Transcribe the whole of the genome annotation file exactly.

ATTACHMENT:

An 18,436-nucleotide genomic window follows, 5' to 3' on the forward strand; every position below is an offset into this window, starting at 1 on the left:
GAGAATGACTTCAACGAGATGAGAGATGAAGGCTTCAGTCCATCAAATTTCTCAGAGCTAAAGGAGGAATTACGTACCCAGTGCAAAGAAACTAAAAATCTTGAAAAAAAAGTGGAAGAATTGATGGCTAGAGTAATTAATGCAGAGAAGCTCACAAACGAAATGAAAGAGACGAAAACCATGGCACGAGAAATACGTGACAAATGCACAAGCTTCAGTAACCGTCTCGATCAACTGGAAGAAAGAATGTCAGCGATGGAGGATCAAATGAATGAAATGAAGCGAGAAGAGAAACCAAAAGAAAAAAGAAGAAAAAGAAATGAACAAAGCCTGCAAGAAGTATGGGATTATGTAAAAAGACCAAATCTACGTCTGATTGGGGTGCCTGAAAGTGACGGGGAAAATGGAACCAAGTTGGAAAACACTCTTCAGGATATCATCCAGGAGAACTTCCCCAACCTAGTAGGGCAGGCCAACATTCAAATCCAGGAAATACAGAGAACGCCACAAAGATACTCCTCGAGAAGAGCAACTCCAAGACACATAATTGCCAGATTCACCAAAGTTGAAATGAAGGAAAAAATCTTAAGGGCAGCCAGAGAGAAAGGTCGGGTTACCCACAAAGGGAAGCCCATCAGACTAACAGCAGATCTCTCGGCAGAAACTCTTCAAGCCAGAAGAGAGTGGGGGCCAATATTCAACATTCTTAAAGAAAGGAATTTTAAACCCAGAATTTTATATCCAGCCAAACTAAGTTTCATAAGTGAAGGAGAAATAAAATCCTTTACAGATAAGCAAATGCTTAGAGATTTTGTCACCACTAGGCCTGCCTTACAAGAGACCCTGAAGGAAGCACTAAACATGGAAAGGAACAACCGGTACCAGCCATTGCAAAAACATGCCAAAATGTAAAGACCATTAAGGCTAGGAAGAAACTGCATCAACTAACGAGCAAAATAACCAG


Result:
An 18,436-nucleotide genomic window follows, 5' to 3' on the forward strand; every position below is an offset into this window, starting at 1 on the left:
GAGAATGACTTCAACGAGATGAGAGATGAAGGCTTCAGTCCATCAAATTTCTCAGAGCTAAAGGAGGAATTACGTACCCAGTGCAAAGAAACTAAAAATCTTGAAAAAAAAGTGGAAGAATTGATGGCTAGAGTAATTAATGCAGAGAAGCTCACAAACGAAATGAAAGAGACGAAAACCATGGCACGAGAAATACGTGACAAATGCACAAGCTTCAGTAACCGTCTCGATCAACTGGAAGAAAGAATGTCAGCGATGGAGGATCAAATGAATGAAATGAAGCGAGAAGAGAAACCAAAAGAAAAAAGAAGAAAAAGAAATGAACAAAGCCTGCAAGAAGTATGGGATTATGTAAAAAGACCAAATCTACGTCTGATTGGGGTGCCTGAAAGTGACGGGGAAAATGGAACCAAGTTGGAAAACACTCTTCAGGATATCATCCAGGAGAACTTCCCCAACCTAGTAGGGCAGGCCAACATTCAAATCCAGGAAATACAGAGAACGCCACAAAGATACTCCTCGAGAAGAGCAACTCCAAGACACATAATTGCCAGATTCACCAAAGTTGAAATGAAGGAAAAAATCTTAAGGGCAGCCAGAGAGAAAGGTCGGGTTACCCACAAAGGGAAGCCCATCAGACTAACAGCAGATCTCTCGGCAGAAACTCTTCAAGCCAGAAGAGAGTGGGGGCCAATATTCAACATTCTTAAAGAAAGGAATTTTAAACCCAGAATTTTATATCCAGCCAAACTAAGTTTCATAAGTGAAGGAGAAATAAAATCCTTTACAGATAAGCAAATGCTTAGAGATTTTGTCACCACTAGGCCTGCCTTACAAGAGACCCTGAAGGAAGCACTAAACATGGAAAGGAACAACCGGTACCAGCCATTGCAAAAACATGCCAAAATGTAAAGACCATTAAGGCTAGGAAGAAACTGCATCAACTAACGAGCAAAATAACCAG